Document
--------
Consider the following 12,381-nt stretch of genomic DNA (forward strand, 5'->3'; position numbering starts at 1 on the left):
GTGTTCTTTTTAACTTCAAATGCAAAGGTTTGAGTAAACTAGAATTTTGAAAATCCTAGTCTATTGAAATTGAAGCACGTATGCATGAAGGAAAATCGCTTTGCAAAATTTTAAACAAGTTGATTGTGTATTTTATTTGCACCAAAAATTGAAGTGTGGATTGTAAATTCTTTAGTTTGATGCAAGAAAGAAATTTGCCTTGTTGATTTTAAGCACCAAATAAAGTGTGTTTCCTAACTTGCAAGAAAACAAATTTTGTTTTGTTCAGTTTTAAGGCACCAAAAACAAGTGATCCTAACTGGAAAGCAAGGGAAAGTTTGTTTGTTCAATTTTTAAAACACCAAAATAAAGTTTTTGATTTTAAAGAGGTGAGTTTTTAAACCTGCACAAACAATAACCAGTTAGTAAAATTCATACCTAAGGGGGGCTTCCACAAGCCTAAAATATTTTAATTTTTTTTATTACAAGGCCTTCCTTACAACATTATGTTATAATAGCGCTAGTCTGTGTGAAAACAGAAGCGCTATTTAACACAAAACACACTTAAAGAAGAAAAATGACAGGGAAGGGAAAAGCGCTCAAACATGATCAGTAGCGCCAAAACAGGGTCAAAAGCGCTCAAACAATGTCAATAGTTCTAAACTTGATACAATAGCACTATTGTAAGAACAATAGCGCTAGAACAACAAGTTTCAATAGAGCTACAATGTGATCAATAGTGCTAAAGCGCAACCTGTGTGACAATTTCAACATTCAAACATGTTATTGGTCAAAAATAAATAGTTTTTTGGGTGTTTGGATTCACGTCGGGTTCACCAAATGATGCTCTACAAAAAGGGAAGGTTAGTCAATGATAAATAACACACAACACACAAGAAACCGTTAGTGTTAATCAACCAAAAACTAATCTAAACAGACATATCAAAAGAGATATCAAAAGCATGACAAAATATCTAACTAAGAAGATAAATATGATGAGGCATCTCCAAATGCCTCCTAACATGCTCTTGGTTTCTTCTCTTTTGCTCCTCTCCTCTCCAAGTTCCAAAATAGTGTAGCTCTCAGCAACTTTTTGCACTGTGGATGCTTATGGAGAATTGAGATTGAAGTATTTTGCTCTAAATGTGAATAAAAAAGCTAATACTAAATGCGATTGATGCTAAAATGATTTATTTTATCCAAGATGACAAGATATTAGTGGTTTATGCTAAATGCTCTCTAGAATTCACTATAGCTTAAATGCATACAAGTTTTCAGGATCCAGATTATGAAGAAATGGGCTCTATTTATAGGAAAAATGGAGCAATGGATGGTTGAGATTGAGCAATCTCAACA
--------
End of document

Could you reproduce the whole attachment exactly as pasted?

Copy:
Consider the following 12,381-nt stretch of genomic DNA (forward strand, 5'->3'; position numbering starts at 1 on the left):
GTGTTCTTTTTAACTTCAAATGCAAAGGTTTGAGTAAACTAGAATTTTGAAAATCCTAGTCTATTGAAATTGAAGCACGTATGCATGAAGGAAAATCGCTTTGCAAAATTTTAAACAAGTTGATTGTGTATTTTATTTGCACCAAAAATTGAAGTGTGGATTGTAAATTCTTTAGTTTGATGCAAGAAAGAAATTTGCCTTGTTGATTTTAAGCACCAAATAAAGTGTGTTTCCTAACTTGCAAGAAAACAAATTTTGTTTTGTTCAGTTTTAAGGCACCAAAAACAAGTGATCCTAACTGGAAAGCAAGGGAAAGTTTGTTTGTTCAATTTTTAAAACACCAAAATAAAGTTTTTGATTTTAAAGAGGTGAGTTTTTAAACCTGCACAAACAATAACCAGTTAGTAAAATTCATACCTAAGGGGGGCTTCCACAAGCCTAAAATATTTTAATTTTTTTTATTACAAGGCCTTCCTTACAACATTATGTTATAATAGCGCTAGTCTGTGTGAAAACAGAAGCGCTATTTAACACAAAACACACTTAAAGAAGAAAAATGACAGGGAAGGGAAAAGCGCTCAAACATGATCAGTAGCGCCAAAACAGGGTCAAAAGCGCTCAAACAATGTCAATAGTTCTAAACTTGATACAATAGCACTATTGTAAGAACAATAGCGCTAGAACAACAAGTTTCAATAGAGCTACAATGTGATCAATAGTGCTAAAGCGCAACCTGTGTGACAATTTCAACATTCAAACATGTTATTGGTCAAAAATAAATAGTTTTTTGGGTGTTTGGATTCACGTCGGGTTCACCAAATGATGCTCTACAAAAAGGGAAGGTTAGTCAATGATAAATAACACACAACACACAAGAAACCGTTAGTGTTAATCAACCAAAAACTAATCTAAACAGACATATCAAAAGAGATATCAAAAGCATGACAAAATATCTAACTAAGAAGATAAATATGATGAGGCATCTCCAAATGCCTCCTAACATGCTCTTGGTTTCTTCTCTTTTGCTCCTCTCCTCTCCAAGTTCCAAAATAGTGTAGCTCTCAGCAACTTTTTGCACTGTGGATGCTTATGGAGAATTGAGATTGAAGTATTTTGCTCTAAATGTGAATAAAAAAGCTAATACTAAATGCGATTGATGCTAAAATGATTTATTTTATCCAAGATGACAAGATATTAGTGGTTTATGCTAAATGCTCTCTAGAATTCACTATAGCTTAAATGCATACAAGTTTTCAGGATCCAGATTATGAAGAAATGGGCTCTATTTATAGGAAAAATGGAGCAATGGATGGTTGAGATTGAGCAATCTCAACA